MEXICO CITY (Reuters) - Recent weakness in Mexican exports suggests the economy likely contracted in the third quarter, central bank board member Jonathan Heath said on Monday.
Heath said on Twitter Mexico’s latest trade data suggested economic activity may have shrank in September compared with the previous month, which meant there was a “high probability that GDP in the third quarter ends up in negative territory”.
The trade figures showed Mexico posted a $449 million trade surplus in September, adjusted for seasonal swings, but also highlighted that exports had declined.
Exports fell by 5.3% versus the previous month in seasonally adjusted terms, and by 1.3% versus a year earlier in unadjusted terms, data from the INEGI statistics agency showed.
JP Morgan analysts wrote in a report this month that despite sluggish domestic activity, “the one silver lining has been external demand, as, contrary to our expectations, it is likely to add to growth this year”.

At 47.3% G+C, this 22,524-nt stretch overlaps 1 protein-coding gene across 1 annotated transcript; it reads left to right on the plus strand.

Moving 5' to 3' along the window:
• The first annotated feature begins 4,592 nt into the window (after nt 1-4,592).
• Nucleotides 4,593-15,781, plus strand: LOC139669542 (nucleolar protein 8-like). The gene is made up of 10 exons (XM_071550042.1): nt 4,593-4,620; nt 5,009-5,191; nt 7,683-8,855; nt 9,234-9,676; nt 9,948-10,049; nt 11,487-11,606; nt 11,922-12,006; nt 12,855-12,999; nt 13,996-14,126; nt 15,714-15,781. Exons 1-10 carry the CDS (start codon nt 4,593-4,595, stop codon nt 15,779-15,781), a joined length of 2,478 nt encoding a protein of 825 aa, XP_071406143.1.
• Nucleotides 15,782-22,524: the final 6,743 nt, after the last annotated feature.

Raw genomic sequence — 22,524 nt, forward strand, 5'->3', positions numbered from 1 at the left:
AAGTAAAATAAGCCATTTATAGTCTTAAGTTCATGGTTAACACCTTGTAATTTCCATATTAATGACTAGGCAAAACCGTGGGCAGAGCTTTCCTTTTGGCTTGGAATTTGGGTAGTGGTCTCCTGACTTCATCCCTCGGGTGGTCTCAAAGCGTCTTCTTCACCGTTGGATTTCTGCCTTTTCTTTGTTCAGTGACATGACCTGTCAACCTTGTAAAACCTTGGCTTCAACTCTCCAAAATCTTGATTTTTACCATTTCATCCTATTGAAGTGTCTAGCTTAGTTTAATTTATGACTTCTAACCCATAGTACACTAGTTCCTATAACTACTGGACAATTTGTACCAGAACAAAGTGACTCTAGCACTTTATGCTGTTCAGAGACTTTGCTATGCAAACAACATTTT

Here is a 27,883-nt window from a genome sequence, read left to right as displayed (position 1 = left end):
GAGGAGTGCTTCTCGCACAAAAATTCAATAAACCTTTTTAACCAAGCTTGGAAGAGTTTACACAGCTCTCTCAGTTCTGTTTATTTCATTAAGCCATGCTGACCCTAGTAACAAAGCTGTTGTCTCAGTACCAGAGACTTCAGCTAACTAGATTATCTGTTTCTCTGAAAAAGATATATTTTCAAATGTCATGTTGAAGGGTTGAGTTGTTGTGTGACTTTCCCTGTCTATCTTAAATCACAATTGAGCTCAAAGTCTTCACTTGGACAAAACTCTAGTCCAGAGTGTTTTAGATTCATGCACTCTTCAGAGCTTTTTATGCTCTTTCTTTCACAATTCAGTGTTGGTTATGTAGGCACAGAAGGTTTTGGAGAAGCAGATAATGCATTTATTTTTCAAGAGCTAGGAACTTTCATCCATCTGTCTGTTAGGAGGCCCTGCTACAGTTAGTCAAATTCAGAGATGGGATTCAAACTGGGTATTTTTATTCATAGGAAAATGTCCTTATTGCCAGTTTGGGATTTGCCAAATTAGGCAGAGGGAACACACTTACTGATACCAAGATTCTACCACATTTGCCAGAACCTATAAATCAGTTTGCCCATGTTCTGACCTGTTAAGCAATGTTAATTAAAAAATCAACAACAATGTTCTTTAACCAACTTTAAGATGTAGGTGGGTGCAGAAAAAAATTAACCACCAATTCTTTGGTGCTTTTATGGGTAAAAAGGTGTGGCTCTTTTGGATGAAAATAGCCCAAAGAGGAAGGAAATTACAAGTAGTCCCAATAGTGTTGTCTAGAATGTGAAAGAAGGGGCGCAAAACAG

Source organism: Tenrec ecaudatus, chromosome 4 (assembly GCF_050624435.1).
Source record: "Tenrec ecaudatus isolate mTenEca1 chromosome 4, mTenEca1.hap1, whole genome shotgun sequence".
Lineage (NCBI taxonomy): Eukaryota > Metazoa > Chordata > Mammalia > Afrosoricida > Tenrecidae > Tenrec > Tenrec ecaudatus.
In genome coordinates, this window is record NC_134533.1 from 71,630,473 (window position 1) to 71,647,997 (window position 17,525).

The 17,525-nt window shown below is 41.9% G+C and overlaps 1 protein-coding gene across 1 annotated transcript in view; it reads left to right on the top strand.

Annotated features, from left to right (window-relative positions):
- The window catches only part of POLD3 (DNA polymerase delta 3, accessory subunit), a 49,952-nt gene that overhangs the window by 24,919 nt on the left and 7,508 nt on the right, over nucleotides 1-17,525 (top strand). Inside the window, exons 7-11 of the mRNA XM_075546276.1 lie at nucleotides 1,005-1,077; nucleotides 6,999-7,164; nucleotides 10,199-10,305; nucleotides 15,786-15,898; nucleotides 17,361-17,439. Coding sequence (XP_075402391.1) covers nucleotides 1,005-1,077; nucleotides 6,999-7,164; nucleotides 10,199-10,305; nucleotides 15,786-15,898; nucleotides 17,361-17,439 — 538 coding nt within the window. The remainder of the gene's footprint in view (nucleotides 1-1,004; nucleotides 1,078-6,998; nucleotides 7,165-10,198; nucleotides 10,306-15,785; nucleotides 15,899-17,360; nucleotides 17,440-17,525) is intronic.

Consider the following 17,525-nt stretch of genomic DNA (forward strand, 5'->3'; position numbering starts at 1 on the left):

A drop in exports therefore does not bode well for the economy, which grew by just 0.1% in August from July and contracted 0.2% in July from June in adjusted terms, revised data showed.
Latin America’s second-largest economy barely escaped a recession in the first half of the year, after posting no growth in the second quarter and contracting in the first.
Investor confidence has been shaken by decisions by President Andres Manuel Lopez Obrador, a leftist exponent of economic nationalism who took office in December vowing to reduce inequality and deliver average annual growth of 4%.
INEGI will publish preliminary gross domestic product data for the third quarter on Wednesday.
Reporting by Sharay Angulo; Writing by Anthony Esposito; Editing by Alison Williams and David Holmes
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